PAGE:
The holidays can be a time of great stress for anyone, which is a shame, but it tends to be espically true for families whose kids have sensory issues. While Darling may have had a meltdown or two with “too much Christmas” syndrome, our holidays really were quite lovely this year. At least in my mind…
At our Christmas with my parents and brother’s family, I thought things were going great. All the kids were happy and watching videos from Christmas past was so fun! I noticed my husband looking very sad, though. When I questioned him, he admitted he was sad about Bud. It’s funny when the waves of grief hit. It is different for each of us and can come out of nowhere.
Bud was happy. He was sitting in a corner by the front door, near us but away from the group. He was throwing a ball and watching it bounce against the wall back to him, then repeat (over and over and over). Essentially, he was playing catch with himself. Hubby felt sad because while we were all together and connecting, he was off on his own in his own little world. Hubby then asked, “Is this how he is always going to be?”
I don’t know how Bud will be in the future. Believe me, if there was ever a time when I wished for a magic ball to see the future, this would be it. I hugged him and reminded him that Bud has made a ton of progress in the last 6 months, and more progress is on the horizon. My Mom reminded us that last year, Bud was afraid of people, and this year he was happy. None of this helped Dad feel better. When the wave of sadness hits you, you just have to ride it out.
On a related note, I notice that at home, Bud interacts a lot more. I am not sure if it is truly a lot, or just seems a lot compared to how little he used to interact. He likes to put a blanket over his head so he cannot see, stick his arms out, and run into us and fall down. He will go back and forth between me and Dad. He will look into my eyes, he will laugh. He laughs a lot actually, especially for a boy who didn’t even smile for so long.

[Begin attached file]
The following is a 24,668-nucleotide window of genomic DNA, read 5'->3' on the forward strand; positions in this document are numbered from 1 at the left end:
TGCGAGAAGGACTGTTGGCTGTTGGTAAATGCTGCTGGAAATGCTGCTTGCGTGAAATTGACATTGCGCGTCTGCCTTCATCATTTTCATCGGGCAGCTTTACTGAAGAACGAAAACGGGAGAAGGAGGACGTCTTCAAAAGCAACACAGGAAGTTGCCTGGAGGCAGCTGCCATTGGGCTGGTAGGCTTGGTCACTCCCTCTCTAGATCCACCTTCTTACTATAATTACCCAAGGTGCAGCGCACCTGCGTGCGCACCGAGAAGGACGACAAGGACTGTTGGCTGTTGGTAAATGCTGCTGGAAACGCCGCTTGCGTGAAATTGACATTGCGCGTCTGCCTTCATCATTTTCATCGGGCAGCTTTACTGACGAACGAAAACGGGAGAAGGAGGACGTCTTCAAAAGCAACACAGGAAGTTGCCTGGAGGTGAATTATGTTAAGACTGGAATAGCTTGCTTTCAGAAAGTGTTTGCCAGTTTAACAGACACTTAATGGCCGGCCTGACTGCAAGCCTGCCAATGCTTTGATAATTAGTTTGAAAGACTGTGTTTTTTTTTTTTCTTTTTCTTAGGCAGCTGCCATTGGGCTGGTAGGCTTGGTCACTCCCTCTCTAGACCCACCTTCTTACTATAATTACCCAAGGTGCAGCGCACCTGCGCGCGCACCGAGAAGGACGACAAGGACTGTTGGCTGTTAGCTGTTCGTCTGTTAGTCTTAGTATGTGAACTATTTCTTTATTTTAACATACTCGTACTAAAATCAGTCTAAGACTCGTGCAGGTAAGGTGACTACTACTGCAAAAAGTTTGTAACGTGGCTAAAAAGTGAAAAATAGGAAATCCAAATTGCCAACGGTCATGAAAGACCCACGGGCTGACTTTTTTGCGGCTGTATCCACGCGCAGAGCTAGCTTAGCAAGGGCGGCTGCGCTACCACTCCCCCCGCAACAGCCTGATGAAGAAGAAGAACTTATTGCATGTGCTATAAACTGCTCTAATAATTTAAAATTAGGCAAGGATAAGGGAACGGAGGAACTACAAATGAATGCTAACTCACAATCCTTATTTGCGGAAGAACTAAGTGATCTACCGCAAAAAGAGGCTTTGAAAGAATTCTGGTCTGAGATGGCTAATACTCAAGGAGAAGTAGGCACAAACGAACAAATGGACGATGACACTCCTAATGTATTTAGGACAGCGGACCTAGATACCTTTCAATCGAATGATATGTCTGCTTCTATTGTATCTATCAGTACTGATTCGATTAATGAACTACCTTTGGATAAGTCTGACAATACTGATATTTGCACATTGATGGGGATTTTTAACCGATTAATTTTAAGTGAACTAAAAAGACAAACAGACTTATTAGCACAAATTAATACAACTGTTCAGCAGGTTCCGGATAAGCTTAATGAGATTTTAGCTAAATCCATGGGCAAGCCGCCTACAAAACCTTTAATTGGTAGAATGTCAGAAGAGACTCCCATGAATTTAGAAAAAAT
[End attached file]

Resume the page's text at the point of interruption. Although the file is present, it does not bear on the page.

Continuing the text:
When out, he does tend to retreat to his own world more often, or pace, or get into other stimming type behaviors. I am beginning to think that this is his way to deal. To deal with the noises, the people, the uncertainty, the overload. I am glad he is not terrified and able to be out and around people, but I do want to work on this and help him interact more with people besides mom, dad, sis, and his grandparents or therapists. Other people just do not know what to do I think. He does not naturally run up to you or want to play catch like typical 2 year old boys. But, if they were to get down on his level and engage him in an activity he enjoys, he would likely respond. This is one of my goals for the new year, help Bud and those in his life learn how to connect with each other. Help Bud interact with people in general when out of the house.
I am sorry Dad was sad this Christmas, but the silver lining is that it gave me insights into areas we can approve upon in order to give Bud the brightest future possible. A lot of negative things could have happened this Christmas, but they didn’t. We enjoyed each others company. Darling still believes in Santa (or is pretending to). Bud helped tear open some of his presents (so what if preferred playing with my parents giant Tupperware container filled with dog food). We were together and surrounded in love. To me, it was one of the good years, and I pray there will be many more to come.